Meanwhile, Human Rights Commission of Pakistan Chairperson Zohra Yusuf told The Express Tribune, “Private hospitals have invented sophisticated methods to violate this law. That is why some doctors, journalists and civil society activists have filed a petition in the Supreme Court to prevent the violation of THOTA.” Yusuf is one of the people who filed a petition in this regard in April.

Published in The Express Tribune, July 22nd, 2012.

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Reader Comments (10)

  • Mehdi Changezi
    Jul 23, 2012 - 9:54AM

    It is really tearful. One of my friends told me that these poor donors are paid only Rs. 100000 the rest is distributed among doctors and other high ranked officials
    These donors belong to very less privileged and lower strata of society. I beg my fellow countrymen to stand against the culprits and bring them to justice.


  • Zalim Singh
    Jul 23, 2012 - 10:11AM



  • Optimistic
    Jul 23, 2012 - 10:42AM

    Whats wrong with selling a kidney? It helps some one in need and provides money to the oppressed.. It brings health and prosperity to both the parties.. Kidney transplants should be LEGAl in pakistan and this law should be scrapped by NA.

    Further Cj should stay in his limits and instead of taking suo motos, do something about corruption in lower judiciary because that is something which actually affects the massesRecommend

  • sars
    Jul 23, 2012 - 1:17PM

    whats wrong with selling a kidney is simple, if these donors develop a post op infection, or later on develop diabetes, hypertension (both very common in pK) or problems with the remaining kidney, where are they going to come up with the money for treatment for that???
    I can bet one lac rupees is going to finish very fast and will not have enough left over for health problems in later ages.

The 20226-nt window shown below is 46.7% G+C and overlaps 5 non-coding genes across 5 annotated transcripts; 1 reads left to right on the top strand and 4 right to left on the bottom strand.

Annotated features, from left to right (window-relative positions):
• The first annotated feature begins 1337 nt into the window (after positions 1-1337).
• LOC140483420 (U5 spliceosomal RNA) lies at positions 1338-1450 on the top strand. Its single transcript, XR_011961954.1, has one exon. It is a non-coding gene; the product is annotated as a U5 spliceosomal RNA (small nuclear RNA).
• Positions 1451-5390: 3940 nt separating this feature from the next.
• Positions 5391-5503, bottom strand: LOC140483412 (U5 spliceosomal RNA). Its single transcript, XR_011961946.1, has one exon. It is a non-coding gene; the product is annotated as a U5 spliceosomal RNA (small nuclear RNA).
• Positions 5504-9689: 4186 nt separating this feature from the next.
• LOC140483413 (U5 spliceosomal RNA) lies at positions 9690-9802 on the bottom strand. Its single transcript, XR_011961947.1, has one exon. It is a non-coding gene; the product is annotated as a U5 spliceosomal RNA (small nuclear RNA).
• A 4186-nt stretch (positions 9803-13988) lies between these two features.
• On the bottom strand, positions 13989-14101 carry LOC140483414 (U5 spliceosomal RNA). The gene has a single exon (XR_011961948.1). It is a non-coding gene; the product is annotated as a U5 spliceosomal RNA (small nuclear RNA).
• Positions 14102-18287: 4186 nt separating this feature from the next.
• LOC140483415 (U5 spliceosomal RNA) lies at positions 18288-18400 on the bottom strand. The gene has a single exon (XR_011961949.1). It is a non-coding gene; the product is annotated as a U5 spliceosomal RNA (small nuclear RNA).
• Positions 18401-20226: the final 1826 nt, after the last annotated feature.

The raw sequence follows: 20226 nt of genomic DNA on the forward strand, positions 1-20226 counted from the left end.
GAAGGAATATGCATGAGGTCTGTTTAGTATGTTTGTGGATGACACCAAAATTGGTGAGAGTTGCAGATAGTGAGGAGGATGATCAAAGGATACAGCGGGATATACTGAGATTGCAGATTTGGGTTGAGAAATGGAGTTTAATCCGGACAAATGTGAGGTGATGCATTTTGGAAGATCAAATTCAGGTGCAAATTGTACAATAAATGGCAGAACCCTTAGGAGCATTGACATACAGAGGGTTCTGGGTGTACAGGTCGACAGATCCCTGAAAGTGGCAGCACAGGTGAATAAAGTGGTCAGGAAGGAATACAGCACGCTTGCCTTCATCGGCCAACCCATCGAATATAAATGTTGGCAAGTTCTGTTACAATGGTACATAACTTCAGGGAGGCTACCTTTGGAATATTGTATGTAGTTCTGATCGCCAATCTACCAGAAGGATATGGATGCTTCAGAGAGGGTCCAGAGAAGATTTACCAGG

That is why it is exploitative for the donor (all the loss is the poor mans but all the profit goes to the middlemen and doctor)


  • anonymous
    Jul 23, 2012 - 1:41PM

    I agree that whats happening is sad and illegal but what’s the alternative option to this. My question here will be : Are there any of those Kidney transplant waiting list system existing here in Pakistan? Even if they are existing who is ensuring that there is no corruption in that area?.


  • Uza Syed
    Jul 23, 2012 - 3:53PM

    Congratulations to the big Khadim Sahib —— his province is bringing prosperity to Pakistan. I just wonder why are they selling just one kidney and impeding our progress, if they would sell both this would help the economy florish twice as much and Pakistan would be a richer place.


  • dv sikka
    Jul 23, 2012 - 4:42PM

    During the British Raj there was a thing called GOVERNMENT for the poor man, now it is a dream. This is the sad truth of azadi, corruption unlimited.


  • Maria
    Jul 23, 2012 - 6:27PM

    @Uza Syed: If you must know, the practice of illegaly selling organs is frowned upon in all parts of Pakistan including the Punjab. However it goes on in many parts of the Third World due to poverty. And yes the Punjab is by far the most stable and prosperous province in Pakistan so imagine how much poverty driven crime is going on in less stable and developed provinces than Punjab.


  • Imran
    Jul 23, 2012 - 6:48PM


    Take a stroll outside Lahore to see real Punjab and its poverty and prosperity. For Khadim-e-Ala Punjab is name of the place called Lahore.


  • Maria
    Jul 25, 2012 - 4:16AM

    @Imran: I have been to many parts of Punjab in Pakistan but I think you need to visit Rawalipindi, Sialkot, Gujranwala, Faisalabad and even the smaller towns – not only Lahore. Then ask yourself the same question: why are all these cities more stable prosperous and developing compared to cities in the other provinces when the Punjab does not get any Federal support. By all means hate the CM of Punjab but you cannot deny the relative stability and development that has been going on under his leadership.